41 Transgender-friendly Books for Young Kids

The cover of the book Lunacover of The Sweet in-between

Let’s face it: Rainbow Magic works for some kids, but not all of them.

It can be hard to find books for kids that don’t fall into annoying “boys’ books” and “girls’ books” catergories and young adult books with positive, feminist perspectives. This summer, the Young Adult Library Services Association put together a list of 41 books with transgender and genderqueer characters. It was originally meant as a resource list of librarians, but I think it works pretty well for anyone looking for good books.

Here’s the list:  

Young adult novels with main and supporting characters who identify as transgender

Luna by Julie Anne Peters
Regan is an average sixteen-year-old who is keeping secret the fact that her brother Liam is really a Transgender girl named Luna.

Almost Perfect by Brian Katcher
When Logan meets Sage he is instantly attracted to her, but how will he react when he learns that Sage was born male?

I Am J by Cris Beam
J has always known that was a boy who happened to be born into a girl’s body by mistake. Now he just has to convince everyone else.

Parrotfish by Ellen Wittlinger
Just like the parrotfish that is born female but becomes male later in life, teenager Grady knows that even though he was born Angela, on the inside he is a boy. He is happy but not everyone else is, especially his family, and he must rely on the people in his life who support him to move forward.

Beauty Queens by Libba Bray
The story of a group of teen beauty queens marooned on a desert island, one of them is a former boy band member who has transitioned.

Being Emily by Rachel Gold
When Emily, who was born as Christopher, tells her parents about her desire to live a woman, they send her into therapy, convinced she is ill. She is able to rely on her girlfriend and a few others in her life to help her through her family issues.

A Circus Mirror Day by Corin Ash (ebook)
When Emily (or Edward to everyone else) is assigned to write a paper about a day in her life, she writes about how hard it is to pretend to be a boy on the outside, when she knows that she is truly a girl.

Jumpstart the World by Catherine Ryan Hyde
Elle lives by herself because her mother’s boyfriend doesn’t want to deal with a teenage girl. She meets and slowly falls in love with Frank, her next door neighbor, but her world is forever changed when Frank reveals he is transgender and that he was born a woman.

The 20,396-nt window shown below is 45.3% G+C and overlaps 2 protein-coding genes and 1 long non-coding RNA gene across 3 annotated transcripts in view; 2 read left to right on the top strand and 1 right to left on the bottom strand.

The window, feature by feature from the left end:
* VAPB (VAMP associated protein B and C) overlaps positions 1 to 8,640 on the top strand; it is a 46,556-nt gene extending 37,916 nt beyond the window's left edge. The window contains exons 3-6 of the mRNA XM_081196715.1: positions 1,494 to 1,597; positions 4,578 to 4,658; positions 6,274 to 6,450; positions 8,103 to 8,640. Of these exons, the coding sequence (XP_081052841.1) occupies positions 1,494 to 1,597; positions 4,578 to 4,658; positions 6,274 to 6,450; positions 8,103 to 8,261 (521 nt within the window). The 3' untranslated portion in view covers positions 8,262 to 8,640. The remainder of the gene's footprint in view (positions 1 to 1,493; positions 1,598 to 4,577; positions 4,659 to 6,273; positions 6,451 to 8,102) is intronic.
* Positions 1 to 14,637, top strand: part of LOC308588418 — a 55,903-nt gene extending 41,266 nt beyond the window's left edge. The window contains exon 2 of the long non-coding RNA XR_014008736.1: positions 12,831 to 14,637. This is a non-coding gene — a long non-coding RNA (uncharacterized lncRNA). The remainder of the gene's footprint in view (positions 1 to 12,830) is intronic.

Happy Families by Tanita S. Davis
Ysabel and Justin are twins who live a generally happy life. When their father reavels he is transgender and will live the rest of his life as a woman, they are upset at first, but slowly come to terms with their dad’s new identity.

Circle of Change by Laney Cairo (ebook)
The story of a romance between Kim, a teenager transman, and Dash, a gay college student who initially rejects Kim, but ultimately falls in love with him.

London Reign by A.C. Britt
London is one of Boston’s toughest boys, who was actually born a girl. London must deal with his abusive stepfather, as well as a whole host of other issues that come with living in the inner city.

Beautiful Music for Ugly Children by Kirstin Cronn-Mills
Gabe, who was born Elizabeth, hosts a popular weekly radio show called, “Beautiful music for ugly children.” He is not out at school and is still living as Elizabeth, but when someone discovers his secret he must figure out how to live an honest life and still stay safe.

Nina Here nor There by Nick Krieger
This is Nick Krieger’s memoir about his “journey beyond gender.”

Refuse by Elliot DeLine (ebook)
This is Dean’s story, of coming out as a transman in college and the subsequent reaction of his friends and family.

Young adult novels with Genderqueer characters or characters who express gender ambiguity

The Sweet In-between by Sheri Reynolds
The story of Kenny, a gender ambigous girl who becomes with obsessed when a college student is murdered by accident by her neighbor.

The Tragedy of Miss Geneva Flowers by Joe Babcock
The coming of age story of a young, gay man, who is also an aspiring drag queen, and the community he becomes a part of.

Far from Xanadu by Julie Anne Peters
Mike lives a pretty routine life in her boring Kansas town. When Xanadu, a beautiful and different girl arrives, Mike is quickly infatuated. But can a romance ever blossom between them?

Brooklyn, Burning by Steve Brezenoff
A love story that takes place over the course of a summer between two semi-homeless Brooklyn teens, Scout and Kid, their genders are never revealed.

Picture Books and stories for younger readers (not exhaustive)

My Princess Boy by Cheryl Kilodavis
Based on the author’s son, this picture book tells of a princess boy, who loves running, wearing dresses, climbing trees, and being a princess, and his family loves him for exactly who he is.

10,000 Dresses by Marcus Ewert
Bailey dreams every night of beautiful dresses but her parents are not supportive.  People tell Bailey that she shouldn’t dream of dresses because Bailey was designated male at birth.  But Bailey keeps on dreaming and one day she meets a girl who helps make all of her dreams come true!

The Princess Knight by Cornelia Funke
Princess Violet doesn’t want to get married to a knight, she wants to BE a knight, so she trains in secret so she can win her own hand!

Be Who You Are by Jennifer Carr